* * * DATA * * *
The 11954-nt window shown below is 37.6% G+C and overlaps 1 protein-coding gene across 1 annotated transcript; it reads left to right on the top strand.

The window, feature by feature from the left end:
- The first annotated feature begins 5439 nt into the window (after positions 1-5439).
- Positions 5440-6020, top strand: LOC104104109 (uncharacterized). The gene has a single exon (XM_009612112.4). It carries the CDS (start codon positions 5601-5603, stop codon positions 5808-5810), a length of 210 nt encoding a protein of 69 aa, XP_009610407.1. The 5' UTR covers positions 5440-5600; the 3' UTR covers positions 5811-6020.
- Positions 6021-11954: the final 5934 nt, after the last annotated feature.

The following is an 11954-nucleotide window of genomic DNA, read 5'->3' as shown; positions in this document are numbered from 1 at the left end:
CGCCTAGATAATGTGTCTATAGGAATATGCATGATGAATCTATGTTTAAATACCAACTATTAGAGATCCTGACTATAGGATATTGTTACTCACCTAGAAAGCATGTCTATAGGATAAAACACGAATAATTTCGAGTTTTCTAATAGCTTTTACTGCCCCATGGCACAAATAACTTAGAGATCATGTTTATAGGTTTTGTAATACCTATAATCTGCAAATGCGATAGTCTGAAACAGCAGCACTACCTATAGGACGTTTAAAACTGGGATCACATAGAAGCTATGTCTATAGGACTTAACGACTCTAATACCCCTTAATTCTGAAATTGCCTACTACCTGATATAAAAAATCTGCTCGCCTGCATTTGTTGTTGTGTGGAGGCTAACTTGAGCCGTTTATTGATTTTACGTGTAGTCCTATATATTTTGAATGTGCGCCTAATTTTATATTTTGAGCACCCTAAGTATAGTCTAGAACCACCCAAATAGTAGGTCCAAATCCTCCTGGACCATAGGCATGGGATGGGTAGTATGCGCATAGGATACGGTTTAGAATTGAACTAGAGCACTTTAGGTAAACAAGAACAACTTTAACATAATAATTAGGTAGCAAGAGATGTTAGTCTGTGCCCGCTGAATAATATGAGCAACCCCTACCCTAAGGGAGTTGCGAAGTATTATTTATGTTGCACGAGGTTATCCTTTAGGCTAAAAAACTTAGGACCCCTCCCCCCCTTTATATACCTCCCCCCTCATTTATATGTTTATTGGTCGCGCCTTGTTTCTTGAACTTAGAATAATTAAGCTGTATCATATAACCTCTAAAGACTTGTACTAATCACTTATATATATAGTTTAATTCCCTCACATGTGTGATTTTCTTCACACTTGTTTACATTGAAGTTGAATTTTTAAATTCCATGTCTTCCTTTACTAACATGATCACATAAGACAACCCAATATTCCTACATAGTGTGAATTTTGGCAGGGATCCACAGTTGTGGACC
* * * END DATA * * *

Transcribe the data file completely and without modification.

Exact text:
The 11954-nt window shown below is 37.6% G+C and overlaps 1 protein-coding gene across 1 annotated transcript; it reads left to right on the top strand.

The window, feature by feature from the left end:
- The first annotated feature begins 5439 nt into the window (after positions 1-5439).
- Positions 5440-6020, top strand: LOC104104109 (uncharacterized). The gene has a single exon (XM_009612112.4). It carries the CDS (start codon positions 5601-5603, stop codon positions 5808-5810), a length of 210 nt encoding a protein of 69 aa, XP_009610407.1. The 5' UTR covers positions 5440-5600; the 3' UTR covers positions 5811-6020.
- Positions 6021-11954: the final 5934 nt, after the last annotated feature.

The following is an 11954-nucleotide window of genomic DNA, read 5'->3' as shown; positions in this document are numbered from 1 at the left end:
CGCCTAGATAATGTGTCTATAGGAATATGCATGATGAATCTATGTTTAAATACCAACTATTAGAGATCCTGACTATAGGATATTGTTACTCACCTAGAAAGCATGTCTATAGGATAAAACACGAATAATTTCGAGTTTTCTAATAGCTTTTACTGCCCCATGGCACAAATAACTTAGAGATCATGTTTATAGGTTTTGTAATACCTATAATCTGCAAATGCGATAGTCTGAAACAGCAGCACTACCTATAGGACGTTTAAAACTGGGATCACATAGAAGCTATGTCTATAGGACTTAACGACTCTAATACCCCTTAATTCTGAAATTGCCTACTACCTGATATAAAAAATCTGCTCGCCTGCATTTGTTGTTGTGTGGAGGCTAACTTGAGCCGTTTATTGATTTTACGTGTAGTCCTATATATTTTGAATGTGCGCCTAATTTTATATTTTGAGCACCCTAAGTATAGTCTAGAACCACCCAAATAGTAGGTCCAAATCCTCCTGGACCATAGGCATGGGATGGGTAGTATGCGCATAGGATACGGTTTAGAATTGAACTAGAGCACTTTAGGTAAACAAGAACAACTTTAACATAATAATTAGGTAGCAAGAGATGTTAGTCTGTGCCCGCTGAATAATATGAGCAACCCCTACCCTAAGGGAGTTGCGAAGTATTATTTATGTTGCACGAGGTTATCCTTTAGGCTAAAAAACTTAGGACCCCTCCCCCCCTTTATATACCTCCCCCCTCATTTATATGTTTATTGGTCGCGCCTTGTTTCTTGAACTTAGAATAATTAAGCTGTATCATATAACCTCTAAAGACTTGTACTAATCACTTATATATATAGTTTAATTCCCTCACATGTGTGATTTTCTTCACACTTGTTTACATTGAAGTTGAATTTTTAAATTCCATGTCTTCCTTTACTAACATGATCACATAAGACAACCCAATATTCCTACATAGTGTGAATTTTGGCAGGGATCCACAGTTGTGGACC